For people who are still unaware of the musical capacities of the Italian guitarist Daniele Liverani, I would like to introduce him first. Liverani received a classical piano education in his teens, but at the age of seventeen the electric guitar became his second passion. On this instrument he started to make demos that eventually resulted in his first solo album called Viewpoint (1999). Meanwhile he became part of the Italian progressive metal band Empty Tremor as a keyboard player, and ever since his career seems to be unstoppable for this musical master mind. Besides Empty Tremor and an occasional solo album, Liverani initiated the Genius trilogy, which was his progressive solo project with quite a number of famous guest vocalists. With Khymera he introduced melodic rock and in Cosmics he added fusion to his already impressive list of musical genres. With his band Twinspirits he sought the edges of progressive rock and now he recorded Eleven Mysteries, a new solo album that highlights his capacities on the electric guitar.
Alongside Daniele Liverani, the other musicians on this album are Marco Zago (keyboards), Paco Barilla (drums) and Tony Dickinson (bass). On Eleven Mysteries Liverani shows different aspects and styles of guitar playing. You'll hear solid pieces in the vein of Tony MacAlpine, Marty Friedman and Yngwie Malmsteen in songs like Mysterious Impulse, Humiliation and Nervous Forces, but also incredibly melodic guitar lines in Supreme Gladness. In this piece the guitar almost has a clean sound with a quite impressive structure. The track All Is Pure is a real emotional highlight.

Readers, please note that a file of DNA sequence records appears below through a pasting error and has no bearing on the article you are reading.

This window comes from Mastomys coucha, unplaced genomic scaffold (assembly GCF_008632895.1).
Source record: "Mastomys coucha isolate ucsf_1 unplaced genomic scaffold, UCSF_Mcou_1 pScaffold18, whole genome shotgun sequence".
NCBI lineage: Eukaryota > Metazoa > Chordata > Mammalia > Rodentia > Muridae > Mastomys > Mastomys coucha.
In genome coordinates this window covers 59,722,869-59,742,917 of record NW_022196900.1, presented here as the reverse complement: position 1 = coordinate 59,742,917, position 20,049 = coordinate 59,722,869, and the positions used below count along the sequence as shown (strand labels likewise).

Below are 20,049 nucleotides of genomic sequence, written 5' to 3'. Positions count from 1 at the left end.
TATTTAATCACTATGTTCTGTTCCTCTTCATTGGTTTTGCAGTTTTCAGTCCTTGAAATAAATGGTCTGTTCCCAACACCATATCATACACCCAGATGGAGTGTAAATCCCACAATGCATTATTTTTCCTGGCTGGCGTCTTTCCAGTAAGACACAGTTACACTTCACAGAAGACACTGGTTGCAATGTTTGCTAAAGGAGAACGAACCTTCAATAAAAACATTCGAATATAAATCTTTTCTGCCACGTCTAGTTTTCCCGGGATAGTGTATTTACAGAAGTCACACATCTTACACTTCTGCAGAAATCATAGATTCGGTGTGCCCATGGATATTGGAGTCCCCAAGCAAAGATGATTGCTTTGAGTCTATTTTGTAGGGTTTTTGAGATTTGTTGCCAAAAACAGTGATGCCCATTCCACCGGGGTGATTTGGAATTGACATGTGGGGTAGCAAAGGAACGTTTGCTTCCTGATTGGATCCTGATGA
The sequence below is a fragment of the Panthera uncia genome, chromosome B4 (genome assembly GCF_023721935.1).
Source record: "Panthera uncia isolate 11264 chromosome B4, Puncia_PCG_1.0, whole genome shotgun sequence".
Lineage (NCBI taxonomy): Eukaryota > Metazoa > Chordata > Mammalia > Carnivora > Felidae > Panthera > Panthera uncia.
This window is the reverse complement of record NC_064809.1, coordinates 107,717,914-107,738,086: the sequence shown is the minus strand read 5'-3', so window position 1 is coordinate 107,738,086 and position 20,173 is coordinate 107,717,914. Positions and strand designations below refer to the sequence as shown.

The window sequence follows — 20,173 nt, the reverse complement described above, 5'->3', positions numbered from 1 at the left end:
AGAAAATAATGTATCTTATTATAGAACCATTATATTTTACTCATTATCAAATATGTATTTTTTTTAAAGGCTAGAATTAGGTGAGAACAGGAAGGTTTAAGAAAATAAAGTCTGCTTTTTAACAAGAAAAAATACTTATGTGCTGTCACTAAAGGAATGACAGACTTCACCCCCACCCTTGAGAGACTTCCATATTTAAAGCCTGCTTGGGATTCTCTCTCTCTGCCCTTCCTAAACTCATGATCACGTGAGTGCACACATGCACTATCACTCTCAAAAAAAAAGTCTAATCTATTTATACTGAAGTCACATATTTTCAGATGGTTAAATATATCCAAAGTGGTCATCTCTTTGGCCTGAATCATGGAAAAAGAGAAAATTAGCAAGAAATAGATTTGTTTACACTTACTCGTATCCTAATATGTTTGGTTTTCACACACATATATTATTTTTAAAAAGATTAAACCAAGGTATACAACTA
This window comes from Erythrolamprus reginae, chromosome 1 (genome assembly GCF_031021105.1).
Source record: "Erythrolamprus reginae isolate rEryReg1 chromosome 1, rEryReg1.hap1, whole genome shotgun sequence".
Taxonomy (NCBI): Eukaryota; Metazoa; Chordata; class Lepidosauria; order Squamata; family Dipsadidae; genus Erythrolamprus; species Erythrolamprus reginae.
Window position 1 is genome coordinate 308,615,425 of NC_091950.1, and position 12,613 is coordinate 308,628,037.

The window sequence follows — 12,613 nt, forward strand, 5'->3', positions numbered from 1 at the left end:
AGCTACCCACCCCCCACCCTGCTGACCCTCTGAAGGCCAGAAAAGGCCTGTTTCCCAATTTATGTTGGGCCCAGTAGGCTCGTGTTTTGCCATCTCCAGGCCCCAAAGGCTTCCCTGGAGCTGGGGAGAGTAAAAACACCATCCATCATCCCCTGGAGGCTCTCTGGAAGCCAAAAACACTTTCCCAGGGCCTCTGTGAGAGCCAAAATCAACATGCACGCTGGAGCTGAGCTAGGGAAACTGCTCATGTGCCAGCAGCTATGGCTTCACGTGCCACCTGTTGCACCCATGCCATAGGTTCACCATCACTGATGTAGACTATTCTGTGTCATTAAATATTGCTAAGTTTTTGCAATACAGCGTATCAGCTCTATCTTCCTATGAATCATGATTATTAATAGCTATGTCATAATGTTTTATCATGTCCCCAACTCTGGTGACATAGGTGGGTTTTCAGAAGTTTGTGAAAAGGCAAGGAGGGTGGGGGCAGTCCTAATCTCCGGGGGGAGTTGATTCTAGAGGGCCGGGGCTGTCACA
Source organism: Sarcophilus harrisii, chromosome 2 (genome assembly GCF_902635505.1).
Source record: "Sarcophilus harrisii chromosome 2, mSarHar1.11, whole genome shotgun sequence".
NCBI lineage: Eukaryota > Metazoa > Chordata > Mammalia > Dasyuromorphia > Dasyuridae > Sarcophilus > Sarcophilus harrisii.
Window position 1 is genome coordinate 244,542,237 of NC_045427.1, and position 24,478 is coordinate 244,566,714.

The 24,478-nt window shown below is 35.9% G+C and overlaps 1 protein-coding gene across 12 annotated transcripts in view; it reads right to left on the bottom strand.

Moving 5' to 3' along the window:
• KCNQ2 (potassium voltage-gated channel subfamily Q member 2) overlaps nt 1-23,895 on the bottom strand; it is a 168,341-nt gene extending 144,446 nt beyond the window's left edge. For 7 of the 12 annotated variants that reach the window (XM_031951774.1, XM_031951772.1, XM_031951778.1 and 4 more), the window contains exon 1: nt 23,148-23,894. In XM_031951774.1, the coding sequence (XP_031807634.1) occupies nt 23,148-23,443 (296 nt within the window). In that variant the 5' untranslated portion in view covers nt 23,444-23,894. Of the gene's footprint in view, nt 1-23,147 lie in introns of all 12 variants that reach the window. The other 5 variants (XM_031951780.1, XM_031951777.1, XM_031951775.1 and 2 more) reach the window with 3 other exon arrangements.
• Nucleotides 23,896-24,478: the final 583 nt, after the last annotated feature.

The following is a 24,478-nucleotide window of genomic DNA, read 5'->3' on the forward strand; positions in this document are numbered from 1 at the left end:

In several compositions small soundscapes from various sources are embedded adding nice effects to the songs. The fact that the keyboards and the piano are Daniele's other main instruments pays off, because keyboard player Marco Zago gets plenty of room to excel. Most compositions contain a fine balance between guitar and keyboards, but especially in the last two mentioned songs. In other pieces, like in the instrumental hard rock piece Survive, the keyboards remain in the background, while the drums and the bass get their turn in the fore.
With Eleven Mysteries Liverani surprises the listeners with eleven different moods, styles and impressive playing. For me I'm glad he did, because sticking to the same style, especially in the old eighties shredder style, takes too great a toll after a few songs. A song like Freedom blends many styles and as far as I'm concerned this is one of the highlights. It offers great interaction between the instruments that are always secondary to the overall sound. A special mention applies to Eternal, the album's final song that starts as a regular shredder composition, but gently segues into a more fusion-driven song, wherein bass, drums and keyboards get room to shine. This is a very impressive and worthy end to an album containing many musical directions that offers something for everyone.
****+ Pedro Bekkers (edited by Peter Willemsen)
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